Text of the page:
If you live in an unincorporated area of a county - i.e. one that is not within the limits of a city or town - you may wonder whether it is possible for a nearby municipality to "annex" your land into it. This article discusses the rules for annexations in Colorado.
Municipal annexation is governed by the Municipal Annexation Act of 1965 and the Colorado Constitution. There are different rules that apply to Denver than other municipalities.
For those land owners who do not want to be annexed, the good news is that municipalities have only a limited ability to unilaterally annex land. This usually involves an "enclave" that has been surrounded by the municipality for more than three years, or land that is owned by the municipality itself.
Rather than being initiated by municipalities, most annexations in Colorado are initiated by land owners themselves who want their land to be included in a municipality. Why would they want that? Most annexations are requested by developers of vacant land because of the need to connect a proposed development to existing municipal services such as water and sewer, and the possibility that the municipality will allow more favorable development (such as more density) than would the county otherwise. Developers essentially "shop around" to determine whether the municipality or the county offers the best conditions for development, and they sometimes pursue annexation accordingly.
As a curb on uncontrolled annexations, Colorado law does not permit municipalities to extend their boundaries more than three miles in any direction in a single year. In addition, all municipalities are required to adopt a three-mile plan generally describing how the municipality will extend services within the area of the plan. The plan must be updated annually. In the event that two or more municipalities claim the same land within their three-mile plans, and each receives a petition for annexation, the matter is put to a vote of the affected landowners.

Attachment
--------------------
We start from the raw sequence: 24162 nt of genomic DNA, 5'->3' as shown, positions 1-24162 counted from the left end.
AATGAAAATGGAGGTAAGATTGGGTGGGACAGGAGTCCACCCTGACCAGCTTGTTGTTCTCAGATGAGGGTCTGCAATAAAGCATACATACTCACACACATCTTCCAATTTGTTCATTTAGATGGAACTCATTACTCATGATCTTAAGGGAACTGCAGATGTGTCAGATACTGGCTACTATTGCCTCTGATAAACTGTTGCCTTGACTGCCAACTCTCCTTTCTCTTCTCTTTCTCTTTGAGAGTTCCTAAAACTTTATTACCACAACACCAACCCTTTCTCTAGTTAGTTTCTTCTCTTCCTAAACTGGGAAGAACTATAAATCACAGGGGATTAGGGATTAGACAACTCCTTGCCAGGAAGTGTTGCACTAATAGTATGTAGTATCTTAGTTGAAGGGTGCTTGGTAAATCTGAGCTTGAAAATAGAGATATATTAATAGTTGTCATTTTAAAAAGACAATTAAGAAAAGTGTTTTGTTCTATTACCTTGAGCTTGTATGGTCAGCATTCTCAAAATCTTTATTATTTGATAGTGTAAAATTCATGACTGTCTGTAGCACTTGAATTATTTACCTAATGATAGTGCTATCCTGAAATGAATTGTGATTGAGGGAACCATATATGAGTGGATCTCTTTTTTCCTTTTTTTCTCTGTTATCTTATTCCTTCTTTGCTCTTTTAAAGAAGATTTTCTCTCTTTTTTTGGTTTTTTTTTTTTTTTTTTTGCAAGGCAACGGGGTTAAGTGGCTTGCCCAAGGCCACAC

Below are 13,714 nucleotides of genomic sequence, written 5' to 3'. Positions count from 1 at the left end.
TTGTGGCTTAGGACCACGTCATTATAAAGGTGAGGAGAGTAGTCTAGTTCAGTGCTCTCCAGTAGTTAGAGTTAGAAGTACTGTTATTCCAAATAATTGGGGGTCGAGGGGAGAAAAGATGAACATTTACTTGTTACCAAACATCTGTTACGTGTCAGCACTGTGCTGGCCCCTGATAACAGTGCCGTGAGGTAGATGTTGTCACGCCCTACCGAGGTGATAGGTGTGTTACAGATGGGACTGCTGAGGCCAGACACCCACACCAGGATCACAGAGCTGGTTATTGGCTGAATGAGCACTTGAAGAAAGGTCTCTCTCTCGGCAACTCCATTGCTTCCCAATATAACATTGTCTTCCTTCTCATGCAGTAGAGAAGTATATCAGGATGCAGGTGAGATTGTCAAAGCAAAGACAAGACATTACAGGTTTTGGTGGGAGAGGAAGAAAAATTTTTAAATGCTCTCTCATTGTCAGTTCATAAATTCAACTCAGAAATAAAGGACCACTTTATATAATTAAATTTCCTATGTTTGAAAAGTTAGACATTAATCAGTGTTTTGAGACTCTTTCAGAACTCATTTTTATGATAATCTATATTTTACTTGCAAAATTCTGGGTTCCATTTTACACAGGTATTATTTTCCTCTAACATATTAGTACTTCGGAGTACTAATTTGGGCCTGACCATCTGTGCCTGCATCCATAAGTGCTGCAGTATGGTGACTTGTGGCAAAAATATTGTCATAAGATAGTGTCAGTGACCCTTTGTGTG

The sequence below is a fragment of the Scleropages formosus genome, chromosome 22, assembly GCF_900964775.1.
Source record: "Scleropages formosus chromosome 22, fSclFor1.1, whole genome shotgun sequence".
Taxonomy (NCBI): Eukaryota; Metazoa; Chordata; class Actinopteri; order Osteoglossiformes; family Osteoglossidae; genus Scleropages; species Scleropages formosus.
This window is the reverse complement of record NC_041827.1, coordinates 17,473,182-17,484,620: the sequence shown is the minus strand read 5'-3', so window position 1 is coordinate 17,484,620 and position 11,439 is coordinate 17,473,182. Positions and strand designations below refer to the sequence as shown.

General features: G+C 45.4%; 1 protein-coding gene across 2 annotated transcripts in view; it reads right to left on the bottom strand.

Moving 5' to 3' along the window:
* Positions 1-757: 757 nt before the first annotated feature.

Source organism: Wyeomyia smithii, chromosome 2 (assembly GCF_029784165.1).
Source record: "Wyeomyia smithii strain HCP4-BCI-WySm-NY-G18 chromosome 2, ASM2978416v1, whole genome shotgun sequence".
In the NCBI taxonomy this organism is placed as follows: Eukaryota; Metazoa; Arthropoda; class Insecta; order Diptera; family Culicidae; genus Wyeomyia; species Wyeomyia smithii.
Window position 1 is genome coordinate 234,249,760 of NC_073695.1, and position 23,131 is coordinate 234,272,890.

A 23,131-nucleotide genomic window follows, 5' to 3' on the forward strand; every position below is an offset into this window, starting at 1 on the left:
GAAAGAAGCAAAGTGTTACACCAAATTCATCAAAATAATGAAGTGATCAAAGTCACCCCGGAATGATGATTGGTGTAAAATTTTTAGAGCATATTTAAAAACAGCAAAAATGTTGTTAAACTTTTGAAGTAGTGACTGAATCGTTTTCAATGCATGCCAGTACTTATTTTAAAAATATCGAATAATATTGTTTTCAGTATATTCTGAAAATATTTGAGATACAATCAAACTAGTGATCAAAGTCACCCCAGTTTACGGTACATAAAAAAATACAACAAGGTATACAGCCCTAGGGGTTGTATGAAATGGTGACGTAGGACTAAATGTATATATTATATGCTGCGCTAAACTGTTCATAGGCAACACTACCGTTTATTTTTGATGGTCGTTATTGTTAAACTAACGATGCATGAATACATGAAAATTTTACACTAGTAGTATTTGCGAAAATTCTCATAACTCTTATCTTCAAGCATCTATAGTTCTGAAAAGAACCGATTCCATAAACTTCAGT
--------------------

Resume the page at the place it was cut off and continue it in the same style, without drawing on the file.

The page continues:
There are at least three additional requirements for annexations:
1. At least one-sixth of the perimeter of the land to be annexed must be contiguous to the annexing municipality;
2. There must exist a "community of interest" between the area proposed to be annexed and the annexing municipality; and
3. The land proposed for annexation is or will be urbanized and is capable of being integrated into the annexing municipality.
The first requirement for "contiguity" may be established by a series of annexations completed together, and may be achieved using streets, alleys, rights-of-way, lakes, reservoirs, streams or other natural or artificial waterways. However, if streets or alleys are annexed, the entire width of the street or alley must be annexed.
Municipalities sometimes engage in a controversial practice called "flagpole annexation." Conceptually, this involves annexing a narrow piece of land such as a road - the pole - that is used to connect a larger annexed piece of land - the flag - to the municipality without annexing often less desirable land in between. This procedure can avoid the need to extend services to the land that is not annexed. In response to flag pole annexations, the General Assembly passed a law in 2001 that allows property owners abutting a road used as part of a flagpole annexation the opportunity to be annexed as well on essentially the same terms and conditions as the original annexation.
Annexation can be an important land-use tool intended to ensure orderly growth, centralize municipal services and equitably distribute the costs for services among those who benefit from them. The alternative is often development that outpaces infrastructure and leads to sprawl. Because of the implications for development and government control, battles over the propriety of annexations often rage in the courts.
Noah Klug is owner of The Klug Law Firm, LLC, in Summit County, emphasizing real estate, business and litigation. He may be reached at (970) 468-4953 or Noah@TheKlugLawFirm.com.